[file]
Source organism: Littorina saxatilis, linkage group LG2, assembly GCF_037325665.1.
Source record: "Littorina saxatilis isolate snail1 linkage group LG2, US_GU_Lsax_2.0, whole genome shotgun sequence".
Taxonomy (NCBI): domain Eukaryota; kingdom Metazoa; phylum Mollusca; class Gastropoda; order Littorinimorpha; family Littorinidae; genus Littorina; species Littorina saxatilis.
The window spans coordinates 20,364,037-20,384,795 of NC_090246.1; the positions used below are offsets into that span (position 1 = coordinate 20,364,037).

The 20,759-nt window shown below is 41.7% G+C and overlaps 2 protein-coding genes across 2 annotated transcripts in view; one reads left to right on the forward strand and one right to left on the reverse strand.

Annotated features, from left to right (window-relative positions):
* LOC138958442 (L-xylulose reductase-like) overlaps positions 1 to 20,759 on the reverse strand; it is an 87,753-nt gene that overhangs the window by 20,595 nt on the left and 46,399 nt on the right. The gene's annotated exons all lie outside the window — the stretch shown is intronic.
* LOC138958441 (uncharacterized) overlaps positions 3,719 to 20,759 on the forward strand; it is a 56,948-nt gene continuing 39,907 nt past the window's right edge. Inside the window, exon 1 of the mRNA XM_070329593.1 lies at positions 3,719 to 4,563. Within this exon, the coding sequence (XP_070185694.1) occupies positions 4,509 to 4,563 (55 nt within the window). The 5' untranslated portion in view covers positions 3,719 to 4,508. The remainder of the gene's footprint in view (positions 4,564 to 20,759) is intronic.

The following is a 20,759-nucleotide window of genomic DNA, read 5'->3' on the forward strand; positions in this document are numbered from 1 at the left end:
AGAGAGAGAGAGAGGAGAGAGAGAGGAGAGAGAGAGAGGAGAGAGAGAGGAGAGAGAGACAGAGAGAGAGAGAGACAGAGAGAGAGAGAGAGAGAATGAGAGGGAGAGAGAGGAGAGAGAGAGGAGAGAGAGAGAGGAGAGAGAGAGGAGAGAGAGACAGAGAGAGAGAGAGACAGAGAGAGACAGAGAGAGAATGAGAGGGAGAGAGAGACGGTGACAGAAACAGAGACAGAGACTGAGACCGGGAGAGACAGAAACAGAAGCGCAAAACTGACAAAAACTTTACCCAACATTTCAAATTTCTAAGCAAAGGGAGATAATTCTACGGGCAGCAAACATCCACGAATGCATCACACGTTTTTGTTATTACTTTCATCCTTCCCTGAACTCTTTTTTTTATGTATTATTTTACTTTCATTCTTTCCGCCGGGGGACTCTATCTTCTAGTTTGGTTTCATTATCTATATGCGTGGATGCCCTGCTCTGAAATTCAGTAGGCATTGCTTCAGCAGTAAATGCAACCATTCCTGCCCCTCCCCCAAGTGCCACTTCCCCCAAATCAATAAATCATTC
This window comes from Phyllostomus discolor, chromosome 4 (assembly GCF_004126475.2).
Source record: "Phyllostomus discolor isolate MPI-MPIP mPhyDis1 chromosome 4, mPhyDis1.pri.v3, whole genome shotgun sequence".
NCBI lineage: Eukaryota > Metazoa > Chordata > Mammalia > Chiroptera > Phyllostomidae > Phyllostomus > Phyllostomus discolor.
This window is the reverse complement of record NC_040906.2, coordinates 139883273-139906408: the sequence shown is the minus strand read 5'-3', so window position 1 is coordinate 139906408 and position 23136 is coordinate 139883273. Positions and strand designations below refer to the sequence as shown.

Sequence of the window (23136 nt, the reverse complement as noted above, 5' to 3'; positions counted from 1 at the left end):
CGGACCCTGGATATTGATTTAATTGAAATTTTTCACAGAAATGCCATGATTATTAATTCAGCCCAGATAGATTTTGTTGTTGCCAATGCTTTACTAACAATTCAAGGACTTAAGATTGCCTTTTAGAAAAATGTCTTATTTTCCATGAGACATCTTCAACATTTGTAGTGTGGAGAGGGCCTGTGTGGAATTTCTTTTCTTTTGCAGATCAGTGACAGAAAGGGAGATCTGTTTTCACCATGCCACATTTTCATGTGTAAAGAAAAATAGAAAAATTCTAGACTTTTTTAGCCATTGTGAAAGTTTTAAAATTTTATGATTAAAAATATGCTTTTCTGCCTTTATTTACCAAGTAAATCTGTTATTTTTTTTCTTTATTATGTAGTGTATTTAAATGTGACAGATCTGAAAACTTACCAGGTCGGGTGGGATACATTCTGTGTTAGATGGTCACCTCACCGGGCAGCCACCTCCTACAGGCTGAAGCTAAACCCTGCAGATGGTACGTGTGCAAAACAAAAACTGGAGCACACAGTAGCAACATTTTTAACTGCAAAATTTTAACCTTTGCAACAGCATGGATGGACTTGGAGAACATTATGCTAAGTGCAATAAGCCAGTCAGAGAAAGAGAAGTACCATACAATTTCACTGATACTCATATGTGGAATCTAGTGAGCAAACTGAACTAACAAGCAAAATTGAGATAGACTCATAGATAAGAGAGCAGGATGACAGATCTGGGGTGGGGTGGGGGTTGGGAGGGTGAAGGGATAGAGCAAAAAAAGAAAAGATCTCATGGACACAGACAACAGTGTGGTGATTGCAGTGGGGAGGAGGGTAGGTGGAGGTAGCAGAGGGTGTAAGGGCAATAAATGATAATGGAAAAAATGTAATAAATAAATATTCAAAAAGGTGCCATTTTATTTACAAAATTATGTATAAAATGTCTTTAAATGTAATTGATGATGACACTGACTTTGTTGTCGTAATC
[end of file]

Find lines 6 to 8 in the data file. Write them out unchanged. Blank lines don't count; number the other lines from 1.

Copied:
Annotated features, from left to right (window-relative positions):
* LOC138958442 (L-xylulose reductase-like) overlaps positions 1 to 20,759 on the reverse strand; it is an 87,753-nt gene that overhangs the window by 20,595 nt on the left and 46,399 nt on the right. The gene's annotated exons all lie outside the window — the stretch shown is intronic.
* LOC138958441 (uncharacterized) overlaps positions 3,719 to 20,759 on the forward strand; it is a 56,948-nt gene continuing 39,907 nt past the window's right edge. Inside the window, exon 1 of the mRNA XM_070329593.1 lies at positions 3,719 to 4,563. Within this exon, the coding sequence (XP_070185694.1) occupies positions 4,509 to 4,563 (55 nt within the window). The 5' untranslated portion in view covers positions 3,719 to 4,508. The remainder of the gene's footprint in view (positions 4,564 to 20,759) is intronic.